by Dr. R.A. Weigel, Ed.D., CPCC, CLPC, and President of CCNI
When the student is ready the teacher will appear.
When the student is truly ready… The teacher will Disappear. ~ Tao Te Ching
To become the coach or the expert that you’d like to be in any field of endeavor, it is going to take practice. If you’re not regularly practicing and making efforts to improve your ability through reflection and practice, then it will certainly become harder to be the coach you want to be or have the business that will make a positive difference in this world. Quality improvement always requires the right kind of practice carried out over a sufficient period of time.
The gold standard for anyone in any field who wishes to take advantage of what they have learned and move it to the next level is to operate with what is called “deliberate practice.” Most people practice something only to a certain level of comfort or a level when they can participate, have some fun, and/or perform that task at a rudimentary or acceptable level. You might call it “mastering the easy stuff” and leave it at that.
An easy example of this is your ability to drive a car. Do you remember when you were a teenager, first learning how to drive? You were serious about getting every little thing correct, going over a checklist in your mind, and cautiously performing each task to ensure that you arrived safely at your destination of choice. You practiced with someone else in the car and over time you got comfortable enough with your driving skills to get your driver’s license and “solo” to your destination without anyone else watching over your shoulder.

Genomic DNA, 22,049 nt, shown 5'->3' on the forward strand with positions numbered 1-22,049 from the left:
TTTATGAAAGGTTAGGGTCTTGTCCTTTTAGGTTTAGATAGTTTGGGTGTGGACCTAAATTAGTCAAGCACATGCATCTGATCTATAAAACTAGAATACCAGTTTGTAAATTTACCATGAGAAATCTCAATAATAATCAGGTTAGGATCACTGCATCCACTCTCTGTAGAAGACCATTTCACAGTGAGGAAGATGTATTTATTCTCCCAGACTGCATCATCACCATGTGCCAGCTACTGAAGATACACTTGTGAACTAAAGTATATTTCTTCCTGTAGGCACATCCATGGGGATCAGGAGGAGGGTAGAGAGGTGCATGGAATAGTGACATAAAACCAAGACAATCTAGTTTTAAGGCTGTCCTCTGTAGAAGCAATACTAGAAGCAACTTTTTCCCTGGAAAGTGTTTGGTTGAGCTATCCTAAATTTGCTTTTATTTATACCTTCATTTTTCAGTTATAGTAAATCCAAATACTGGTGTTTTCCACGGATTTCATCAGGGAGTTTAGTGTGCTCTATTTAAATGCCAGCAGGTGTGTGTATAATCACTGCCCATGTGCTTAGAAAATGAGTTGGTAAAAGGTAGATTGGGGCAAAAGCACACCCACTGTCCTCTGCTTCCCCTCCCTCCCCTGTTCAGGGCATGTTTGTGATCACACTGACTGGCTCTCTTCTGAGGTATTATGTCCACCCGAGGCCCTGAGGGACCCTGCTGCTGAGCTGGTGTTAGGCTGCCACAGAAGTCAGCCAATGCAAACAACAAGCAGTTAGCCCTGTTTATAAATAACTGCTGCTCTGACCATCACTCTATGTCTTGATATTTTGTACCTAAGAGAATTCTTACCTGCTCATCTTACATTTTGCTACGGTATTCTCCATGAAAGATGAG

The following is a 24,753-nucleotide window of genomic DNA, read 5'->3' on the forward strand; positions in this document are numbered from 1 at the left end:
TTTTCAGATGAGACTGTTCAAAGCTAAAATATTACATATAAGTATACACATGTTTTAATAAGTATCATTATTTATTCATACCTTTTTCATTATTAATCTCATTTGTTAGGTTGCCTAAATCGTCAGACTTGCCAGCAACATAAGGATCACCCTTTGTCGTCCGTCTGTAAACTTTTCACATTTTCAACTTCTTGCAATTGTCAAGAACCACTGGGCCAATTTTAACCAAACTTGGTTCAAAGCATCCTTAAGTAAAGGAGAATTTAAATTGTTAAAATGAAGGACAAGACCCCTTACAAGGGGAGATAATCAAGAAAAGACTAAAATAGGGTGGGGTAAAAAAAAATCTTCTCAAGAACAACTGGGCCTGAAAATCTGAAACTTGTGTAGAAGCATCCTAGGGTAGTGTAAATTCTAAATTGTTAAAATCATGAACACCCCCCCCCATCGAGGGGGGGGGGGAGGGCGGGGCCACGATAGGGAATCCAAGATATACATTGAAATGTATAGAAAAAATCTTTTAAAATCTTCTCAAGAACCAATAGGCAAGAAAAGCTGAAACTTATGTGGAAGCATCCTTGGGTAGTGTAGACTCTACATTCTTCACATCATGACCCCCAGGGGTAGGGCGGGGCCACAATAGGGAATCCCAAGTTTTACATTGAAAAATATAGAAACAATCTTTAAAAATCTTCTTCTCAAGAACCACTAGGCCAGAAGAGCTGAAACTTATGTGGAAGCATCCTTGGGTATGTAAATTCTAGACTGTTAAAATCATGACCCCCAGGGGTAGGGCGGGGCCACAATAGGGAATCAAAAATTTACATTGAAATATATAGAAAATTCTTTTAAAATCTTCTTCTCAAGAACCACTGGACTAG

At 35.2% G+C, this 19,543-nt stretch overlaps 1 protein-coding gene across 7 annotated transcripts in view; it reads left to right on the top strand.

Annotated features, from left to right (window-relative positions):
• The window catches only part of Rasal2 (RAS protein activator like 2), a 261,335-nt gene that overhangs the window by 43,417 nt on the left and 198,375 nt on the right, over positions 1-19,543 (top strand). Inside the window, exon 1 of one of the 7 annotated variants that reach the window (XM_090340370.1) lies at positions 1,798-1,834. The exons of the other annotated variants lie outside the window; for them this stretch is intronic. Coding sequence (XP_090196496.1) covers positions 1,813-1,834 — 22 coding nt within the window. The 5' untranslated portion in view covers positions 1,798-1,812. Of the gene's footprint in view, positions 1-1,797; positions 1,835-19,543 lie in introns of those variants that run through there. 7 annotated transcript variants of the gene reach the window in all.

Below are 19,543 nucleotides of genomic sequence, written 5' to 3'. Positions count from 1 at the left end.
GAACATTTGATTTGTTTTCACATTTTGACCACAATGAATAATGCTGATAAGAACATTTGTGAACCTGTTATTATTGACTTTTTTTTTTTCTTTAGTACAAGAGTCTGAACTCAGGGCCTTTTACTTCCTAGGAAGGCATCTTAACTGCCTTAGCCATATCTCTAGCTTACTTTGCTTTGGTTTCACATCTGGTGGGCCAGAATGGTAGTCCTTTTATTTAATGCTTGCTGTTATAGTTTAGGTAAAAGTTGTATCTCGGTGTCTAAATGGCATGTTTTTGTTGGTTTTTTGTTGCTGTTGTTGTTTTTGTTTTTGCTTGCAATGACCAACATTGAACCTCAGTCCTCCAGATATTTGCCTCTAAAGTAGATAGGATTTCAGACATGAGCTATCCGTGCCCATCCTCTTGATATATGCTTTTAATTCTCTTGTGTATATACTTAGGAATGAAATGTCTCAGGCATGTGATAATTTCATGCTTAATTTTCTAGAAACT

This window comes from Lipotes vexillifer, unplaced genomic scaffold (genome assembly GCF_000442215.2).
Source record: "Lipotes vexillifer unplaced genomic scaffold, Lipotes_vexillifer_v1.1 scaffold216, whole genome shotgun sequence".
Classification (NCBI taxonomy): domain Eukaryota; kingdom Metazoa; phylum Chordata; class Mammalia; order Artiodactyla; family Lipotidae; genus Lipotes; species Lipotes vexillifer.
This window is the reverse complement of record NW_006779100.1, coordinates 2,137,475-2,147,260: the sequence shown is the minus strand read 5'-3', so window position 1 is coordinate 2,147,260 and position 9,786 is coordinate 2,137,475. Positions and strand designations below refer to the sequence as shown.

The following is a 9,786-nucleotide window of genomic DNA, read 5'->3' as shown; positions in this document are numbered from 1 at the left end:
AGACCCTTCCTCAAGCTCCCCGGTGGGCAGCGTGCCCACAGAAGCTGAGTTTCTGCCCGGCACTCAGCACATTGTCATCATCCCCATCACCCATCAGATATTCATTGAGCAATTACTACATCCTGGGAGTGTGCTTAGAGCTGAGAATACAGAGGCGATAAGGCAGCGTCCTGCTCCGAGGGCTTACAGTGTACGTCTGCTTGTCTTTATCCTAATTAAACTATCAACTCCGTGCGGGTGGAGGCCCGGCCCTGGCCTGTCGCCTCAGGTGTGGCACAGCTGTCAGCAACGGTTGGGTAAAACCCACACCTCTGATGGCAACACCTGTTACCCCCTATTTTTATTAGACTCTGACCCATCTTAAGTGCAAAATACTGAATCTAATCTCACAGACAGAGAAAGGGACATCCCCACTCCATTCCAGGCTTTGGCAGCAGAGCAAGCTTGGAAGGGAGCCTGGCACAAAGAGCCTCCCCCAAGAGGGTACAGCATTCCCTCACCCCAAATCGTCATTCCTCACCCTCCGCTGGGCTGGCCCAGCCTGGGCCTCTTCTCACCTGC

Today you’re a driving expert – or at least an expert at a certain level of driving. It’s doubtful you’ve had the desire to improve your driving skills to the next level to, let’s say, driving in a race. Even now, you might be uncomfortable if you have to drive through Chicago, New York, or Paris. (You’re definitely not ready for the movies Fast and Furious or Transporter). You’ll have to admit that you’d be challenged if you had to drive at another level. Why? Because you haven’t practiced at that level.
So, now you’re coaching. Whatever your current skill level for coaching, you’re going to have to practice in order to become better. Perhaps you’ve “mastered the easy stuff” and you’re ready for the next level. Or perhaps you’ve assumed that what you’ve already learned was enough and additional practice isn’t necessary. Of course, that ties back to the axiom attributed to Albert Einstein, “The definition of insanity is doing the same thing over and over and expecting different results.” Therefore, if you’re not currently content with your coaching acumen or business, and you’re wanting different results than what you’re currently getting, it’s highly probable that you need to be doing something different.
Research has shown that once a person reaches that level of “acceptable” performance and automaticity, then most “practice” does NOT lead to any real improvement. If anything, most individuals lose their edge and actually becomes a bit worse. Why? Because they’re not practicing correctly. And as Shakespeare wrote in the third act of Hamlet, ay, there’s the rub.